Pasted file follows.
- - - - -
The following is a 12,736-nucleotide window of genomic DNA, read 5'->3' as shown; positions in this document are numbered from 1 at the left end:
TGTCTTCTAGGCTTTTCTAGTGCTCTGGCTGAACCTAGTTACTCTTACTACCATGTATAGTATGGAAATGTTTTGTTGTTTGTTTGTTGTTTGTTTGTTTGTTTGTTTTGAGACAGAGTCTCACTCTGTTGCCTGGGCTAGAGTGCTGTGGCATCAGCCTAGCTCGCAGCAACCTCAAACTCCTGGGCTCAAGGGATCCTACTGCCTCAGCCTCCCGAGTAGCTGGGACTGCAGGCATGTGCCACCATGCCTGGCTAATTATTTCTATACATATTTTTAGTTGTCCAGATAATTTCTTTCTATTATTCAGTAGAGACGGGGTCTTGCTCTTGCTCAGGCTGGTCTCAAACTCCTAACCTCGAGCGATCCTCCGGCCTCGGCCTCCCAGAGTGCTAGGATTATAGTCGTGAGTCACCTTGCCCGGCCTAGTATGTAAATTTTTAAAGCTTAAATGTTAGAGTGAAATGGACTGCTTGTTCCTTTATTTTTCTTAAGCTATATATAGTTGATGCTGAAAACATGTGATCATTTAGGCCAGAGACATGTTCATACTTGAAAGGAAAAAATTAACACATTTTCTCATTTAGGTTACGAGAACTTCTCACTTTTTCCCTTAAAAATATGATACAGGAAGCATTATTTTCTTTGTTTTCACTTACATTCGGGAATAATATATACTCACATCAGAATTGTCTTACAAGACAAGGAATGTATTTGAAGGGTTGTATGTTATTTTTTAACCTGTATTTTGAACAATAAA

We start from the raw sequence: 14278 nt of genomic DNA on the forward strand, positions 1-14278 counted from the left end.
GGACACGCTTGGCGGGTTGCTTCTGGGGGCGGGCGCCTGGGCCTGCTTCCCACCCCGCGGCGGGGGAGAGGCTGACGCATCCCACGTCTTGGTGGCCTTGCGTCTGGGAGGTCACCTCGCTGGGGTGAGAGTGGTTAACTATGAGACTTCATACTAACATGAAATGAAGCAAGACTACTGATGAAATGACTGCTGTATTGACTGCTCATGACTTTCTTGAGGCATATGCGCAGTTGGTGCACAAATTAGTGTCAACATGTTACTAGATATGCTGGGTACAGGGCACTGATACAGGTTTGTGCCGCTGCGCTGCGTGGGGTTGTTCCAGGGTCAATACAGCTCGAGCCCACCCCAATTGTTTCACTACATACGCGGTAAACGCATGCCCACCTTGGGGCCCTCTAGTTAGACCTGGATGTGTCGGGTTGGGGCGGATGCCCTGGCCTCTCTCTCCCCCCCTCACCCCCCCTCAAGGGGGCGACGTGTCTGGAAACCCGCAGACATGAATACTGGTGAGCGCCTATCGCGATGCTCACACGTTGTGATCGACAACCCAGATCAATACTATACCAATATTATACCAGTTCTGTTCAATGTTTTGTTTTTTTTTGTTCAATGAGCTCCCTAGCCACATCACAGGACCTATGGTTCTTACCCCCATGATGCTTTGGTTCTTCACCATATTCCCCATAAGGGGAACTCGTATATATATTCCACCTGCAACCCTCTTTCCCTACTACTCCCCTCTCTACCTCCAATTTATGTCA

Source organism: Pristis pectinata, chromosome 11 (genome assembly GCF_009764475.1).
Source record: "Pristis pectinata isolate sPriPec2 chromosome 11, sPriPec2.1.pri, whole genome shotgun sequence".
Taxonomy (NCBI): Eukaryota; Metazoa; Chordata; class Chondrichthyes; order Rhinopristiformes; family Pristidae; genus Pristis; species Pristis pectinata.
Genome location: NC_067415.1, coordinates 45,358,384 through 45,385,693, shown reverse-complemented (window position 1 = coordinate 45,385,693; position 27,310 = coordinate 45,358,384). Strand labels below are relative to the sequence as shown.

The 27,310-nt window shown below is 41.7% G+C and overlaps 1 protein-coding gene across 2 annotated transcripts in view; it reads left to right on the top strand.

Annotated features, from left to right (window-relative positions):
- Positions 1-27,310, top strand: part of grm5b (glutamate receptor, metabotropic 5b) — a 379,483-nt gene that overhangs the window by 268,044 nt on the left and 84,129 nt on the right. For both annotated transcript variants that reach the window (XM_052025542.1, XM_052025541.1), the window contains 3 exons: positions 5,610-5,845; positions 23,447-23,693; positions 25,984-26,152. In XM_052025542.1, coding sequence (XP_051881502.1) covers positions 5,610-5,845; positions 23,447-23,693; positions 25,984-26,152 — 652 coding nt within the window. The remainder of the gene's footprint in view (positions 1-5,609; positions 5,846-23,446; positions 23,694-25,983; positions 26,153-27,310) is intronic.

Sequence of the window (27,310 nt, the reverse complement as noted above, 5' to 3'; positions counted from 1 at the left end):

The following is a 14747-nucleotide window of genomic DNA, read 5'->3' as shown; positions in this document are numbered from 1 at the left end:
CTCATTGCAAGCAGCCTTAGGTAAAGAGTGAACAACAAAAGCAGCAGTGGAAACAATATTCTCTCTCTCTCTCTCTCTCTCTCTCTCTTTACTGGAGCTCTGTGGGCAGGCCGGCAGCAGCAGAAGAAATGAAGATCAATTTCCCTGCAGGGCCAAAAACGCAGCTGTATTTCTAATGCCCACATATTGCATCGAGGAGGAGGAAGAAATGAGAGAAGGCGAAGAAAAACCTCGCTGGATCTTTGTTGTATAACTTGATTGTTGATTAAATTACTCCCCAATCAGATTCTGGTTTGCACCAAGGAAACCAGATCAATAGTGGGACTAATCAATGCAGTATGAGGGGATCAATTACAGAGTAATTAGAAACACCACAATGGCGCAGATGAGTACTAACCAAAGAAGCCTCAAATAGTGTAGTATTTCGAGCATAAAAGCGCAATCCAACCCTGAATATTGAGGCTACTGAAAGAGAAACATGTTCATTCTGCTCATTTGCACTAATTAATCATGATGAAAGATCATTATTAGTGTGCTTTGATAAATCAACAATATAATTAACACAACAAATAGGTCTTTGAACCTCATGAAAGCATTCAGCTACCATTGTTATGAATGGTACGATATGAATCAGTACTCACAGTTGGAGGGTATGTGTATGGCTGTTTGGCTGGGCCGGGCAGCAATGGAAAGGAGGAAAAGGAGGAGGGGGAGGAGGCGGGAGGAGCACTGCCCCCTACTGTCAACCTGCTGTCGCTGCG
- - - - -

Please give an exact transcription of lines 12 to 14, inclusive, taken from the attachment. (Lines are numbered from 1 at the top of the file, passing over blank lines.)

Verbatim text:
Sequence of the window (27,310 nt, the reverse complement as noted above, 5' to 3'; positions counted from 1 at the left end):

The following is a 14747-nucleotide window of genomic DNA, read 5'->3' as shown; positions in this document are numbered from 1 at the left end:
CTCATTGCAAGCAGCCTTAGGTAAAGAGTGAACAACAAAAGCAGCAGTGGAAACAATATTCTCTCTCTCTCTCTCTCTCTCTCTCTCTTTACTGGAGCTCTGTGGGCAGGCCGGCAGCAGCAGAAGAAATGAAGATCAATTTCCCTGCAGGGCCAAAAACGCAGCTGTATTTCTAATGCCCACATATTGCATCGAGGAGGAGGAAGAAATGAGAGAAGGCGAAGAAAAACCTCGCTGGATCTTTGTTGTATAACTTGATTGTTGATTAAATTACTCCCCAATCAGATTCTGGTTTGCACCAAGGAAACCAGATCAATAGTGGGACTAATCAATGCAGTATGAGGGGATCAATTACAGAGTAATTAGAAACACCACAATGGCGCAGATGAGTACTAACCAAAGAAGCCTCAAATAGTGTAGTATTTCGAGCATAAAAGCGCAATCCAACCCTGAATATTGAGGCTACTGAAAGAGAAACATGTTCATTCTGCTCATTTGCACTAATTAATCATGATGAAAGATCATTATTAGTGTGCTTTGATAAATCAACAATATAATTAACACAACAAATAGGTCTTTGAACCTCATGAAAGCATTCAGCTACCATTGTTATGAATGGTACGATATGAATCAGTACTCACAGTTGGAGGGTATGTGTATGGCTGTTTGGCTGGGCCGGGCAGCAATGGAAAGGAGGAAAAGGAGGAGGGGGAGGAGGCGGGAGGAGCACTGCCCCCTACTGTCAACCTGCTGTCGCTGCG